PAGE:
The richest wisdom my father shared from his childhood was also a profound spiritual truth; “Paradise lies at your mother’s feet”. It wasn’t false modesty or humility, which motivated him to repeatedly remind us of this divine edict. It was because he wanted us to recognise the immense reverence God bestowed on mothers, so we would appreciate all our mother did for us. According to my father, only God understood the struggle and sacrifice a woman endured in raising her children and no man could hope to eclipse her exalted position. It was a teaching, which was to carry huge significance after my father passed away.
My parents had arrived in England as economic migrants and my father took his breadwinner responsibilities very seriously, working every hour God sent. This meant my mother was left to care for three small children in a Victorian terraced house, shared with two other families. My father had pooled his resources with my uncles to buy a “two up – two down”, which meant three families lived in a confined space, bursting at the seams. However, as children we relished the companionship of our cousins and I experienced my first heartbreak, aged five, when they all moved out.
My father was a strict disciplinarian with heavy burdens weighing on his shoulders. Not only did he need to earn enough money to feed and clothe us, but he was still supporting relatives in the motherland. This meant housekeeping was limited to essentials and any surplus (my father insisted) had to be used to buy books, so my sisters and I could get a head start at school. Toys, my father proclaimed, were a waste of time and money.
My mother understood this and mostly sung from the same hymn sheet, but she also understood children and their need for frivolity and play. So, she became adept at squirrelling money from her housekeeping to buy occasional treats for us – a bar of chocolate, a doll or even a board game. She indulged simple pleasures and was the perfect foil to my father’s austerity. She never failed to dip into her purse when we heard the enticing sound of an ice cream van arrive on our street. When the school day was over, she’d often welcome us home with milk and madeira cake (a family favourite). At religious festivals when new outfits were de rigeur, she’d stitch together dresses from sewing patterns and buy ribbons for our hair, so we’d fit in with the neighbourhood children. Whilst my father demonstrated his love by taking care of the necessities, my mother indulged us with what would otherwise have been unaffordable luxuries. From a child’s perspective, it was these small acts, which left an indelible impression.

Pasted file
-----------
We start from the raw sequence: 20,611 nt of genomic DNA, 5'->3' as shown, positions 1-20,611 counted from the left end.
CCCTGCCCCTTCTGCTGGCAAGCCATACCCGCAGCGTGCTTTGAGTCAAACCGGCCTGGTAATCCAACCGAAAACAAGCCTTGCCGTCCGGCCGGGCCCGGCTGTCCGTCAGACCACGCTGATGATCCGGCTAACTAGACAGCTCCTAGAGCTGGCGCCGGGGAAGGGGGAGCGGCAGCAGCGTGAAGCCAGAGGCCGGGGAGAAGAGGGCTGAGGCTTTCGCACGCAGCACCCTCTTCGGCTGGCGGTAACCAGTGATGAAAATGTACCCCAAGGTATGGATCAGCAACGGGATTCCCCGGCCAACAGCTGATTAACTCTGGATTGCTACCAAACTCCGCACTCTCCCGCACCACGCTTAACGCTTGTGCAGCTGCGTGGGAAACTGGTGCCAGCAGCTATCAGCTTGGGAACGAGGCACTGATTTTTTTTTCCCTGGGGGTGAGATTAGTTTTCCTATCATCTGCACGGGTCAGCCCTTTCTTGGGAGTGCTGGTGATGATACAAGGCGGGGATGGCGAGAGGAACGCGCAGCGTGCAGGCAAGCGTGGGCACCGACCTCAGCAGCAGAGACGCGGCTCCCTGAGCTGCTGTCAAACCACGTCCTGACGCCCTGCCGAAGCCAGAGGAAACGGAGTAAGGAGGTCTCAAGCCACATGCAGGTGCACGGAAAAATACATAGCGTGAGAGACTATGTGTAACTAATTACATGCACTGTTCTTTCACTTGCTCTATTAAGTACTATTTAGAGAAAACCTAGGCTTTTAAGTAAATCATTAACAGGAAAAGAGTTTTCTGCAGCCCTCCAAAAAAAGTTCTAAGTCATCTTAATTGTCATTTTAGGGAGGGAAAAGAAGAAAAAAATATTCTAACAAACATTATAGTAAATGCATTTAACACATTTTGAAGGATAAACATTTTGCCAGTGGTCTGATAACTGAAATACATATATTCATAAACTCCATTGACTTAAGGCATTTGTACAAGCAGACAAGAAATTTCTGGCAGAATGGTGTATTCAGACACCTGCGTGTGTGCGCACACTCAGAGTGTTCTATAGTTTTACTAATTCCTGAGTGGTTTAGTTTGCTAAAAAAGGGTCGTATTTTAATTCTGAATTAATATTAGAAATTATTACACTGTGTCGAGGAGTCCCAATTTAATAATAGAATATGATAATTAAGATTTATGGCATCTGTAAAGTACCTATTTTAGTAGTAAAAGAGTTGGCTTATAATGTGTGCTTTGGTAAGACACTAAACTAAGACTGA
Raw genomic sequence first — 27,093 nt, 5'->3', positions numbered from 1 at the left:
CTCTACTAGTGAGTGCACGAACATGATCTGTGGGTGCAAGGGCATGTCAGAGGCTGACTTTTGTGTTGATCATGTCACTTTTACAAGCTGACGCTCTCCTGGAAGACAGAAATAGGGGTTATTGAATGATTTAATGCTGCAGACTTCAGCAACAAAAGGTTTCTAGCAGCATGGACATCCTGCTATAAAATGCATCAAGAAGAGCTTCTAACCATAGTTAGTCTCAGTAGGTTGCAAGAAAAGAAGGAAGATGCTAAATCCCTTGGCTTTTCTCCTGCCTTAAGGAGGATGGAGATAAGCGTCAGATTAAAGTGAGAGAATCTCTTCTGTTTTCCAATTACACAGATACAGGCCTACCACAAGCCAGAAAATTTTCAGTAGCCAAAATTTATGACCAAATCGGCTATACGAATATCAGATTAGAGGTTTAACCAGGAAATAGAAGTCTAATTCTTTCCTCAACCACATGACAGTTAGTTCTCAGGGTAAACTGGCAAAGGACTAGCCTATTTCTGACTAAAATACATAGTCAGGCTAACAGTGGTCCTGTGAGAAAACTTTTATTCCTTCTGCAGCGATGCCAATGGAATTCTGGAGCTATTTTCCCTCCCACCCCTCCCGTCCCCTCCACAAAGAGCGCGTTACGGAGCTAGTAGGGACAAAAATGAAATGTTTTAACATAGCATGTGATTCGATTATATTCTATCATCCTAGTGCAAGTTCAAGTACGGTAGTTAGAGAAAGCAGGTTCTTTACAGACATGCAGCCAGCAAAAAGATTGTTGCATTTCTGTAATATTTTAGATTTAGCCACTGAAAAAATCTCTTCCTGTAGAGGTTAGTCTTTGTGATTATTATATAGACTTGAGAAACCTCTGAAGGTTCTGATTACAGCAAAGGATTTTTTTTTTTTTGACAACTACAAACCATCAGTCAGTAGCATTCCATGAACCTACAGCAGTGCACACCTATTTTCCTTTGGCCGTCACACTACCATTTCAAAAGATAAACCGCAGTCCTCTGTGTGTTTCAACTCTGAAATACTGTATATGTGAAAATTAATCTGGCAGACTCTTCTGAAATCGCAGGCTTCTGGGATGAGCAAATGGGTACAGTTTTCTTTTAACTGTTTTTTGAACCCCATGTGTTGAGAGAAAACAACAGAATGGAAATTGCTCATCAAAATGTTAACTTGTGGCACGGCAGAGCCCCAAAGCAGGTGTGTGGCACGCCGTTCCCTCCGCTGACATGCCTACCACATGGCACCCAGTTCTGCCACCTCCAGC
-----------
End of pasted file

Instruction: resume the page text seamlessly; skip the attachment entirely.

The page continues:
By the time I went to secondary school, my mother had secured a job at a local factory, delighted at the opportunity of earning her own income. She’d rise at dawn, do a full day’s work and return to prepare a home-cooked meal. She alleviated the financial burden on my father, which enabled him to invest in the family’s future and for her to spend freely on us. Whether it was a coveted pair of shoes that had become the latest fad, or a new geometry box that had caught my eye, my mother insisted on buying us the best. In every act and gesture, whether great or small, she sent a powerful message; we were the centre of her universe. Nothing was too much trouble for her cherished offspring.